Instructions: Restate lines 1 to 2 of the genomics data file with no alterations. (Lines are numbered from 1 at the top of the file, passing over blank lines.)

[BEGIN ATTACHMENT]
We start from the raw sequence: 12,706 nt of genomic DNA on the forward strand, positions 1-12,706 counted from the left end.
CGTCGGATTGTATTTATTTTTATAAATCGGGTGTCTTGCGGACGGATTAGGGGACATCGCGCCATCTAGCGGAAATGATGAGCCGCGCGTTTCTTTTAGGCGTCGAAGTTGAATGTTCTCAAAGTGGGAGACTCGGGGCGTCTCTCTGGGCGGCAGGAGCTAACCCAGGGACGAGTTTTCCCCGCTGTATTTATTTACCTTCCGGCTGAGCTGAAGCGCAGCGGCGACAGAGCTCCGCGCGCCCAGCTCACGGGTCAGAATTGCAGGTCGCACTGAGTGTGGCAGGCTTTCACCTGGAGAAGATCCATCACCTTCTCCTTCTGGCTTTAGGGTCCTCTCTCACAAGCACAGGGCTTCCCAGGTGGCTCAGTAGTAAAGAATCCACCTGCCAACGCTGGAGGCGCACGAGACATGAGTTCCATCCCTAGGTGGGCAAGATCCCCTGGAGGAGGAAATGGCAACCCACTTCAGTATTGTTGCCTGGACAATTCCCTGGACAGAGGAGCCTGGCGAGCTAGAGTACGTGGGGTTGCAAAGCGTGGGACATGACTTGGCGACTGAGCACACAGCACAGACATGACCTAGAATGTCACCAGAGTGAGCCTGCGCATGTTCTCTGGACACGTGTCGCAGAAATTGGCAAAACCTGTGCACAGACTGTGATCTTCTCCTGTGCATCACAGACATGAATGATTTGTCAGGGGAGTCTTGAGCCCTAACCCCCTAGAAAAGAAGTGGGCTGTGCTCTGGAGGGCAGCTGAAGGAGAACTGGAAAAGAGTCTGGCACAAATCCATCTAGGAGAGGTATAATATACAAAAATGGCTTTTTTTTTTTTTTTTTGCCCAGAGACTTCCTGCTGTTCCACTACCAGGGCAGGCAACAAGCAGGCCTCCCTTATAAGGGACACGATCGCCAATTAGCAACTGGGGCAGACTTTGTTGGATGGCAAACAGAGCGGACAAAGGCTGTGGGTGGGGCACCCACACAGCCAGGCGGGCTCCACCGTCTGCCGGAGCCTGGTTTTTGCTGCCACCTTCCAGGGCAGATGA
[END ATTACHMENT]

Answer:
We start from the raw sequence: 12,706 nt of genomic DNA on the forward strand, positions 1-12,706 counted from the left end.
CGTCGGATTGTATTTATTTTTATAAATCGGGTGTCTTGCGGACGGATTAGGGGACATCGCGCCATCTAGCGGAAATGATGAGCCGCGCGTTTCTTTTAGGCGTCGAAGTTGAATGTTCTCAAAGTGGGAGACTCGGGGCGTCTCTCTGGGCGGCAGGAGCTAACCCAGGGACGAGTTTTCCCCGCTGTATTTATTTACCTTCCGGCTGAGCTGAAGCGCAGCGGCGACAGAGCTCCGCGCGCCCAGCTCACGGGTCAGAATTGCAGGTCGCACTGAGTGTGGCAGGCTTTCACCTGGAGAAGATCCATCACCTTCTCCTTCTGGCTTTAGGGTCCTCTCTCACAAGCACAGGGCTTCCCAGGTGGCTCAGTAGTAAAGAATCCACCTGCCAACGCTGGAGGCGCACGAGACATGAGTTCCATCCCTAGGTGGGCAAGATCCCCTGGAGGAGGAAATGGCAACCCACTTCAGTATTGTTGCCTGGACAATTCCCTGGACAGAGGAGCCTGGCGAGCTAGAGTACGTGGGGTTGCAAAGCGTGGGACATGACTTGGCGACTGAGCACACAGCACAGACATGACCTAGAATGTCACCAGAGTGAGCCTGCGCATGTTCTCTGGACACGTGTCGCAGAAATTGGCAAAACCTGTGCACAGACTGTGATCTTCTCCTGTGCATCACAGACATGAATGATTTGTCAGGGGAGTCTTGAGCCCTAACCCCCTAGAAAAGAAGTGGGCTGTGCTCTGGAGGGCAGCTGAAGGAGAACTGGAAAAGAGTCTGGCACAAATCCATCTAGGAGAGGTATAATATACAAAAATGGCTTTTTTTTTTTTTTTTTGCCCAGAGACTTCCTGCTGTTCCACTACCAGGGCAGGCAACAAGCAGGCCTCCCTTATAAGGGACACGATCGCCAATTAGCAACTGGGGCAGACTTTGTTGGATGGCAAACAGAGCGGACAAAGGCTGTGGGTGGGGCACCCACACAGCCAGGCGGGCTCCACCGTCTGCCGGAGCCTGGTTTTTGCTGCCACCTTCCAGGGCAGATGA